Truthful Transmigration 248

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Four figures stood together upon stone wrapped with massive seaweed. They maintained a position on one of the outermost spires, since ships could not safely enter the area. It might not have been strictly necessary to maintain such a position given the important maneuvering was happening below, but it gave them something to do. 

“I have the feeling we’re not going to see any battle,” Ursel said.

“So?” Melanthina asked. “I’d rather not do anything than run into the kind of trouble we had in the Prismatic Chambers.”

“We’re a lot stronger now…” Ursel began. “But it’s best we don’t get split up.”

“I’m also not a huge fan of almost dying,” added Nik, the most recent members of their little group. He wasn’t with them at all times, since they needed their own privacy… but he wanted to continue developing bonds. “We’re well over our head, at least considering what’s happening down there.”

“I know right?” Ursel sighed, “We go and reach the Soul Expansion Phase and now even Consolidated Soul Phase isn’t good enough. So we get to stand around on guard duty.”

“If we didn’t come, the two of you would be sneaking off to cause trouble,” Tirto commented.

Ursel grinned at him, “Speaking of trouble, where’s your fiancee?”

“At home, I presume,” Tirto said. “Emilia wasn’t born with cultivation like us, so it’s already impressive that she’s reached the Foundation Phase at her age. It’s not strange that she’d be kept away from the battlefield.” Tirto crossed his arms, “And she’s not trouble. She’s very sweet and kind.”

“Mhm,” Ursel said.

“What? I thought you liked Verusha. Is there something about her that I should know?”

“Oh, yeah. Verusha is nice,” Ursel said. “I was just agreeing with you.”

“It really didn’t sound like it.”

Ursel waved him off, “Come on, don’t read anything into it.”

“That’s right,” Melanthina supported her sister. “She wasn’t implying anything bad about anyone.”

“Then…?” Tirto frowned. Getting no response from his sisters, he turned to Nik.

Nik shook his head. “Don’t look at me. I know less than you do.”

Tirto sighed, “If she’s secretly a psychopath you’re obligated to tell me as my sisters.”

“Just go with your instincts,” Melanthina said unhelpfully, as his instincts were telling him his sisters were messing with him on purpose. Perhaps he should talk to their mother.

—–

A heavy club shoved an amorphous blob against the wall, wrapping up its tendrils along with it. The crushing pressure would have ultimately done very little if there had not been another cultivator ready and waiting. A stone spike emerged from the edge of the tunnel impaling the jelly as it impacted the wall. 

“It seems like there’s just as many as before,” Deirdre complained from next to Renato. “I know we’ve moved into a different area, but it’s almost like we didn’t slaughter continuous waves of them on our last excursion.”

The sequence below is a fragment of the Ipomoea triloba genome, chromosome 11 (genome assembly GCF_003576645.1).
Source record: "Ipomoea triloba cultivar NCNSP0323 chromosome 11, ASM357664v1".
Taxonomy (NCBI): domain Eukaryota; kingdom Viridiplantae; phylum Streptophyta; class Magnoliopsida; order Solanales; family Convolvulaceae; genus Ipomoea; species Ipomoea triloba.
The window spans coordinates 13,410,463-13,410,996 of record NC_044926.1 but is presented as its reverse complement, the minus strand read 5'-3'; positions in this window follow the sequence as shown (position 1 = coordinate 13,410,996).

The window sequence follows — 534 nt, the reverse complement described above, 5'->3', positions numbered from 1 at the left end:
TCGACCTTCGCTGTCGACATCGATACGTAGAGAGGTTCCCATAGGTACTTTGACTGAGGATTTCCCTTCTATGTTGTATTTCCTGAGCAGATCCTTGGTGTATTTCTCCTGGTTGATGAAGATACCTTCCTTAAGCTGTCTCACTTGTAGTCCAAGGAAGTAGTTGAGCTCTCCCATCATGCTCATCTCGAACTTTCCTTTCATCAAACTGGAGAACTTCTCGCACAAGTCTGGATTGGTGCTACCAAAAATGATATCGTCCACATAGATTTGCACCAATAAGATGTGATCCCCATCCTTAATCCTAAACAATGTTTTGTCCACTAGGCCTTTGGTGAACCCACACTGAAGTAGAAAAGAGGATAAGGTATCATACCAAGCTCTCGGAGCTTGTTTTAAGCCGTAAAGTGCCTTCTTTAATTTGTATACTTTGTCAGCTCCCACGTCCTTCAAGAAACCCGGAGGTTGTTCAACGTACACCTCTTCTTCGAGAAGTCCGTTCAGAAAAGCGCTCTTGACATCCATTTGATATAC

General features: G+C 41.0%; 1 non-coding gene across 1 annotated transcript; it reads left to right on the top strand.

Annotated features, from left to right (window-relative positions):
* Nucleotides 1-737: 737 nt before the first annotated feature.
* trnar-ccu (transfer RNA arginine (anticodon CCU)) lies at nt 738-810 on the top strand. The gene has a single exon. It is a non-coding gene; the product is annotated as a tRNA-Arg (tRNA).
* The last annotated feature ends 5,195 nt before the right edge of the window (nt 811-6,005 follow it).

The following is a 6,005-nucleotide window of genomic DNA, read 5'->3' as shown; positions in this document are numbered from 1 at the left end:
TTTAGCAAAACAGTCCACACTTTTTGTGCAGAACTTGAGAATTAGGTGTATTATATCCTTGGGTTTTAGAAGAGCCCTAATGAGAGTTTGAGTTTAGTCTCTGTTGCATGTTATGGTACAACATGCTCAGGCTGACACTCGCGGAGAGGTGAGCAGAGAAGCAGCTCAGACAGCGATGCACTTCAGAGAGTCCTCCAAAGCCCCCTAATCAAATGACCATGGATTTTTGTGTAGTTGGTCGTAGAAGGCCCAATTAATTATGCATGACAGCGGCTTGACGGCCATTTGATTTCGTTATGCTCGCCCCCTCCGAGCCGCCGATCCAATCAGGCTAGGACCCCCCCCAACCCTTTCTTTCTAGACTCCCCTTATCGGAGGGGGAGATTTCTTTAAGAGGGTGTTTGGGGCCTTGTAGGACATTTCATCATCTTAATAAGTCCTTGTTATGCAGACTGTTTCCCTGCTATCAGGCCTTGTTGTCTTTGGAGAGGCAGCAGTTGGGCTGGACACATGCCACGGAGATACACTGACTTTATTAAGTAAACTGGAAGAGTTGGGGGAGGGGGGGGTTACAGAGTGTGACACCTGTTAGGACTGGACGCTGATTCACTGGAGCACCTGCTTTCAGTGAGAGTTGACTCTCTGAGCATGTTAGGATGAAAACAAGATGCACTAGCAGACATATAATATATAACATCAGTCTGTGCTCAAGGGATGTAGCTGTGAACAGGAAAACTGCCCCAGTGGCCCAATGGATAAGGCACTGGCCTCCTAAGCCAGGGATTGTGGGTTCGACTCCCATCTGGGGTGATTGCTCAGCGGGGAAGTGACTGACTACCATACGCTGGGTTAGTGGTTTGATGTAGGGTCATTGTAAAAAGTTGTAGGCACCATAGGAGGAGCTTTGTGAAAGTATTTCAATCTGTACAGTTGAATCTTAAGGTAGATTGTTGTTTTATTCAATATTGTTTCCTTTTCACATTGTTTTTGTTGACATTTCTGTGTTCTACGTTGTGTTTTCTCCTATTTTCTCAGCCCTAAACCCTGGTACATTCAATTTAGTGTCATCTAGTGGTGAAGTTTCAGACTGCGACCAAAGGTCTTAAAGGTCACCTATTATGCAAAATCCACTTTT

“Not quite as many, I think,” Renato said. “Though that remains to be seen at the end of the day. I do wonder where they could be coming from. These tunnel complexes are quite extensive, but I’m not certain how every group manages to face so much pressure.”

“To be fair,” Deirdre said. “I think only the main two groups and us following them are actually delving deep into this thing. Others are mostly poking around the edges. But it’s still… a lot.” She shook her head. “Come on, we should keep moving.”

They now had Tenebach and Brandle clan cultivators with them, which helped with their attempts at stealth and general quality of life. Though using darkness to hide light was a difficult task, they mostly just wanted to prevent Sitora or the other Sky Islanders from spotting them far off. Or at least lessen their sense of being followed.

The Order of the Amber Heart had more than half of their members ‘walking’ through the tunnels rather than swimming. Maintaining a connection to the surrounding stone allowed them to make attacks from more useful angles, and as many of them used blunt weapons that were rather weak underwater it gave them more options. 

The Golden Tomb Guardians were generally able to slice apart the various blobby creatures, and the main components of their weapons being made of light allowed them to maneuver fairly effectively underwater. But even the strongest of them had to devote more of their efforts to replenishing their air, and the Brandle cultivators were able to help improve their stamina in that regard. Both air and water cultivators were better at such a process, even if all sufficiently powerful cultivators could technically refresh their own breath.

It still wasn’t clear what Sitora was looking for- or if it was the same thing as Gesine was looking for. The two old women seemed to be in conflict, but that might have been more due to historical conflicts than the current situation. But allowing either of them to simply take something of value away from the region would be unacceptable. They weren’t so untouchable that they should be allowed to do whatever they want at a cost to the locals. Though with that said, the two of them being at the Ascending Soul Phase was a problem. The cooperation of the longer and shorter term alliances would help, but it wasn’t clear if it was enough.

—–

A spear quickly stabbed into a blobby form, then that same form turned rigid as it was frozen. Tirto withdrew his spear, preparing to stab again, but strong arms wrapped around the frozen section and squeezed, cracking it apart.

“Haha, you’ll never pull ahead that way!” Ursel said.

“It’s not a competition,” Tirto said.

“Says you! But I-” something crashed into Ursel, sending her flying. But Ursel was the most durable of any of them. With her new armor, she mostly just got embarrassed about being tossed around rather than injured by most attacks- unless something knocked her head too hard. “Why do they always go for me?” Ursel complained. “You were right there? Melanthina is at least hiding from them!”